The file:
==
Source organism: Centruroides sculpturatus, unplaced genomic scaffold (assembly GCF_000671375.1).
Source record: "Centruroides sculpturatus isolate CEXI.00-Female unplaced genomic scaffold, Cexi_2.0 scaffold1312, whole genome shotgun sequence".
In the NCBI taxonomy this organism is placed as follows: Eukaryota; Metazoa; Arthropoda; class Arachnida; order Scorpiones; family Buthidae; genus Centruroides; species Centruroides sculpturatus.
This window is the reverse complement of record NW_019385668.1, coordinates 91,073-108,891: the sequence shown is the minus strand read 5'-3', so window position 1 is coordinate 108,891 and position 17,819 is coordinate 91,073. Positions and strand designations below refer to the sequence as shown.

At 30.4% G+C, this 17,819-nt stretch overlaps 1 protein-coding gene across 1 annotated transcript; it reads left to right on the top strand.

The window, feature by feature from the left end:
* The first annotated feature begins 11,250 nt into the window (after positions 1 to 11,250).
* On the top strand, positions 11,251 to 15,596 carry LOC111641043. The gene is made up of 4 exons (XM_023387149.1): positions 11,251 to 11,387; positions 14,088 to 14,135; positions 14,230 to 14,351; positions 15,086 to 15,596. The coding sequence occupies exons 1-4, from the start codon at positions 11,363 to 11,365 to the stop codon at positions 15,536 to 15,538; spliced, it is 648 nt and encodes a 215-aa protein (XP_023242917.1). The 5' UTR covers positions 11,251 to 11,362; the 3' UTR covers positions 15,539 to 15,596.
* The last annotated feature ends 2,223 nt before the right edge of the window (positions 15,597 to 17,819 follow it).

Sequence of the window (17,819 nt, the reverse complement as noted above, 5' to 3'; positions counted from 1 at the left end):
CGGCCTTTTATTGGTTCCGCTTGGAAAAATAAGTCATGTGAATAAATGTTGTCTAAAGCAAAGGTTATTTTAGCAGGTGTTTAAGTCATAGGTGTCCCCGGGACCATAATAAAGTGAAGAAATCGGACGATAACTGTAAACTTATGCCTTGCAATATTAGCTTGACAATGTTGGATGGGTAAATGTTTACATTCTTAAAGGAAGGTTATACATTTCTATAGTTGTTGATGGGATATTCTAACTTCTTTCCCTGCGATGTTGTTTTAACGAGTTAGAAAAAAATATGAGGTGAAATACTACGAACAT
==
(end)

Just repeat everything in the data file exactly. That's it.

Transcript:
Source organism: Centruroides sculpturatus, unplaced genomic scaffold (assembly GCF_000671375.1).
Source record: "Centruroides sculpturatus isolate CEXI.00-Female unplaced genomic scaffold, Cexi_2.0 scaffold1312, whole genome shotgun sequence".
In the NCBI taxonomy this organism is placed as follows: Eukaryota; Metazoa; Arthropoda; class Arachnida; order Scorpiones; family Buthidae; genus Centruroides; species Centruroides sculpturatus.
This window is the reverse complement of record NW_019385668.1, coordinates 91,073-108,891: the sequence shown is the minus strand read 5'-3', so window position 1 is coordinate 108,891 and position 17,819 is coordinate 91,073. Positions and strand designations below refer to the sequence as shown.

At 30.4% G+C, this 17,819-nt stretch overlaps 1 protein-coding gene across 1 annotated transcript; it reads left to right on the top strand.

The window, feature by feature from the left end:
* The first annotated feature begins 11,250 nt into the window (after positions 1 to 11,250).
* On the top strand, positions 11,251 to 15,596 carry LOC111641043. The gene is made up of 4 exons (XM_023387149.1): positions 11,251 to 11,387; positions 14,088 to 14,135; positions 14,230 to 14,351; positions 15,086 to 15,596. The coding sequence occupies exons 1-4, from the start codon at positions 11,363 to 11,365 to the stop codon at positions 15,536 to 15,538; spliced, it is 648 nt and encodes a 215-aa protein (XP_023242917.1). The 5' UTR covers positions 11,251 to 11,362; the 3' UTR covers positions 15,539 to 15,596.
* The last annotated feature ends 2,223 nt before the right edge of the window (positions 15,597 to 17,819 follow it).

Sequence of the window (17,819 nt, the reverse complement as noted above, 5' to 3'; positions counted from 1 at the left end):
CGGCCTTTTATTGGTTCCGCTTGGAAAAATAAGTCATGTGAATAAATGTTGTCTAAAGCAAAGGTTATTTTAGCAGGTGTTTAAGTCATAGGTGTCCCCGGGACCATAATAAAGTGAAGAAATCGGACGATAACTGTAAACTTATGCCTTGCAATATTAGCTTGACAATGTTGGATGGGTAAATGTTTACATTCTTAAAGGAAGGTTATACATTTCTATAGTTGTTGATGGGATATTCTAACTTCTTTCCCTGCGATGTTGTTTTAACGAGTTAGAAAAAAATATGAGGTGAAATACTACGAACAT